Well, I think it varies for some. I think some people do it for the thrill of the hunt, you know, find that elusive thing, you know. I mean, we have this thing in our club called the Most Wanted List. And it’s, you know, a list where they’re stamps that haven’t been confirmed in a long time. And people will try to hunt them down. And, and, you know, try to find them and we have like a little certificate, a little award that you can get if you find one of them.
Let’s talk about why that happens. It’s a stamp right? You can stick it in your pocket. I’m sure they walk off sometimes.
Yeah, I mean, sometimes it’s because they, you know, somebody might might say that they don’t really like, you know, we have stamps in DC where it’s like, you know, DC being District of Columbia, sometimes they’ll put DC and sometimes they put D dot C dot. And maybe whoever is in charge of the stamp doesn’t like that it’s D dot C dot and so they’ll order a different one that says DC and then you don’t see the D dot C dot anymore. But those types of little little things are, you know, as far as our database is considered, different stamps. You know, there’ll be listed as nobody’s found them in a while. And then, you know, you get people who they’ll go and they’ll ask the rangers to go look in some drawer in the backroom like you said and and they’ll pull out stuff that nobody’s seen in a long time and the dates may be no good anymore you know cuz usually the stamps I think they they run them for eight or 10 years or something like that and then the dates aren’t good anymore, so they’d have to get a new stamp and maybe the the new stamp that they get is different. You know, maybe it says memorial spelled out or mem or something or spelled wrong – yeah, I mean, that happens too.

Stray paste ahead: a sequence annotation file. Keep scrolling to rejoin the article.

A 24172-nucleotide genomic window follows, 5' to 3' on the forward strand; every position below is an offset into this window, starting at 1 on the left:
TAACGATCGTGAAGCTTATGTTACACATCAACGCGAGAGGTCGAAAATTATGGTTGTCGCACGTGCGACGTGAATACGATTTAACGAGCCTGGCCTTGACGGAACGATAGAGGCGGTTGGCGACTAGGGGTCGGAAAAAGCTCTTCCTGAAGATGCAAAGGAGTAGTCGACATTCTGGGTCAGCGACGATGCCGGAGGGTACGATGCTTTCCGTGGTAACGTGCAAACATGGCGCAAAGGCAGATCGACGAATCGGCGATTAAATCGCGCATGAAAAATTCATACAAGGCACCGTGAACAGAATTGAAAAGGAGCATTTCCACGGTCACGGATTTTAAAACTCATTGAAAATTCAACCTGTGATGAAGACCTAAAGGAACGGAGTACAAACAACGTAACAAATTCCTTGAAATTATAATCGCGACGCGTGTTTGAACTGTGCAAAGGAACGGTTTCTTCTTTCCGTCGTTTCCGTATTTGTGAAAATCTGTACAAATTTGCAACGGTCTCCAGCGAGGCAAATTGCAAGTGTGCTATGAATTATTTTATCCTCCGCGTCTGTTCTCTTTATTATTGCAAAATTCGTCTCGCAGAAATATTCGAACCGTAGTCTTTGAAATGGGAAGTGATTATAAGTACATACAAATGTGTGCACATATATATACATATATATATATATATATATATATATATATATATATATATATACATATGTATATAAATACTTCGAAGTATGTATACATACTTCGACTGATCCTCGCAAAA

Yeah like an error. It’s just like a postage stamp, sometimes there are mistakes and then I imagine because this is one of the things I liked about it, like it it’s taken me to some really interesting places that I may not have visited. I imagine that that’s true too.
I’ve definitely been to some places that I don’t think I would have ever visited if I wasn’t, you know, happened to be looking for a stamp or just found out that there is a place to go to – whether I actually got the stamp or not. I think also there’s a lot of people who think it’s great for the memory, especially for kids. Every year we give away lifetime achievement awards and we just had some people last year, a 15 and 16 year old kids with their parents who achieved the platinum level of going to all of the parks and they’re only 15-16 years old. They’re the youngest people we know of who’ve ever done it, but it’s something that I think that that’s great to kind of get the kids into it.